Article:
What I Read Online – 12/05/2012 (a.m.)

05 Dec
    • There are two opposite errors that evangelical Christians easily stumble into on the topic of baptism: we treat it with too little or too much importance.


    • Baptism is not essential because it does not save. The word of the gospel alone saves. Yet baptism is important because (i) it proclaims the gospel visibly; (ii) it helps to protect the gospel from generation to generation; (iii) and it serves to publicly identify the people of heaven on earth, both for their sake and for the sake of the nations.


    • In his reply, Tullian gave numerous citations from Reformed confessions regarding the on-going depravity of Christians.  I would not quarrel with any of them, but would only note that none of these define Christians with the term “total depravity,” nor with the definition of this specific doctrine.  So, in this respect, my critique of Tullian was saying, “Please don’t use the term ‘total depravity’ for regenerate Christians, even while seeking to qualify the term, because it is not accurate
    •  In fact, Christians and non-Christians are so radically different (because of the grace of regeneration) that the emphasis should starkly contrast them, not positively compare them.  Christians and non-Christians are so different when it comes to their disposition towards God and their potential for positive effort in sanctification that Paul describes believers as “new creations.”
    • Here is the sentence in his article to which I was reacting: “Many Christians think that becoming sanctified means that we become stronger and stronger, more and more competent.”  I am one of these Christians.  The next sentence asserts that Christians who talk this way may really believe they no longer need Christ’s grace.  My concern with this construction is as follows: to say that Christians are able (by God’s grace in Christ) to exert effort towards sanctification, and to experience increased strength and competency in doing so, is not a sub-biblical approach to sanctification that should be suspected of self-reliance.  Rather, it is the essential biblical doctrine of sanctification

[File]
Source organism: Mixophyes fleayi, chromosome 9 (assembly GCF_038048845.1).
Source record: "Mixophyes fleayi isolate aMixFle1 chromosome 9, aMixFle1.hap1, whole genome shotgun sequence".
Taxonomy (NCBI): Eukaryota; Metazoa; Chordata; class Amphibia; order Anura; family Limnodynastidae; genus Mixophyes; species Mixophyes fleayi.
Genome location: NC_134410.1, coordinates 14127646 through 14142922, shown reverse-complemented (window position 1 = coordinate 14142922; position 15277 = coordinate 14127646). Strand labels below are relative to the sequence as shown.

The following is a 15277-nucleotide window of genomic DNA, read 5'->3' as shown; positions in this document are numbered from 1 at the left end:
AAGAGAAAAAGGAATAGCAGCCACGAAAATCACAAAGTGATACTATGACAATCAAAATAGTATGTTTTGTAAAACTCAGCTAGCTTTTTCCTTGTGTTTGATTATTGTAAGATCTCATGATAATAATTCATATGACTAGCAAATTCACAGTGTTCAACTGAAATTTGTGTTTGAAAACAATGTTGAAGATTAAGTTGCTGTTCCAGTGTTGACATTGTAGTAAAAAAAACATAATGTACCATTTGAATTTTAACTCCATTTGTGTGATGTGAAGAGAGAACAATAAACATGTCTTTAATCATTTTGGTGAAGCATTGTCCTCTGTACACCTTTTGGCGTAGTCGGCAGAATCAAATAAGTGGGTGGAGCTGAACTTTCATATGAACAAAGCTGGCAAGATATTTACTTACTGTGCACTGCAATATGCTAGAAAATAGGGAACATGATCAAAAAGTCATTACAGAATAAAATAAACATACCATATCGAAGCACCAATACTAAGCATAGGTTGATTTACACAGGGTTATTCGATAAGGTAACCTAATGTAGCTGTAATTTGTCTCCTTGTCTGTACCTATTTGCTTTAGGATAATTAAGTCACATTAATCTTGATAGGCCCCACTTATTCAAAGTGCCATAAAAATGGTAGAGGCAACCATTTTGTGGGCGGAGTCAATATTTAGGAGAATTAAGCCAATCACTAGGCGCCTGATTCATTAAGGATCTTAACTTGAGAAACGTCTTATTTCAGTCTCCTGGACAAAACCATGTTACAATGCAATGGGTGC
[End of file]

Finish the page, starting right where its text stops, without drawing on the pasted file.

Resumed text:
• Here, then, is a summary which I would be glad to have quoted as representing my position: “Because we are no longer totally depraved by virtue of the grace of regeneration, Christians can exert effort towards our sanctification and we are called to do so by the Bible (note how often the apostles call for this very effort towards holiness — Romans 12:1 and following; Galatians 5:16 and following; Ephesians 4:1 and following; 1 Thessalonians 4:1 and following, etc.).  Christians will fail in many ways and our efforts will be flawed and marred by sin, all of which is cleansed by Christ’s blood.  Nonetheless, Christians should grow spiritually, should become stronger and more competent, and should bear testimony to their discipleship by bearing good fruit, which is only possible by God’s grace in union with Christ through faith and is therefore to God’s glory alone (Jn. 15:5-8).  As Paul put it, ‘The grace of God has appeared… training us to renounce ungodliness and worldly passions, and to live self-controlled, upright and godly lives in this present age’ (Tit. 2:13).”

Posted from Diigo. The rest of my favorite links are here.

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Posted by on 05/12/2012 in Current Issues


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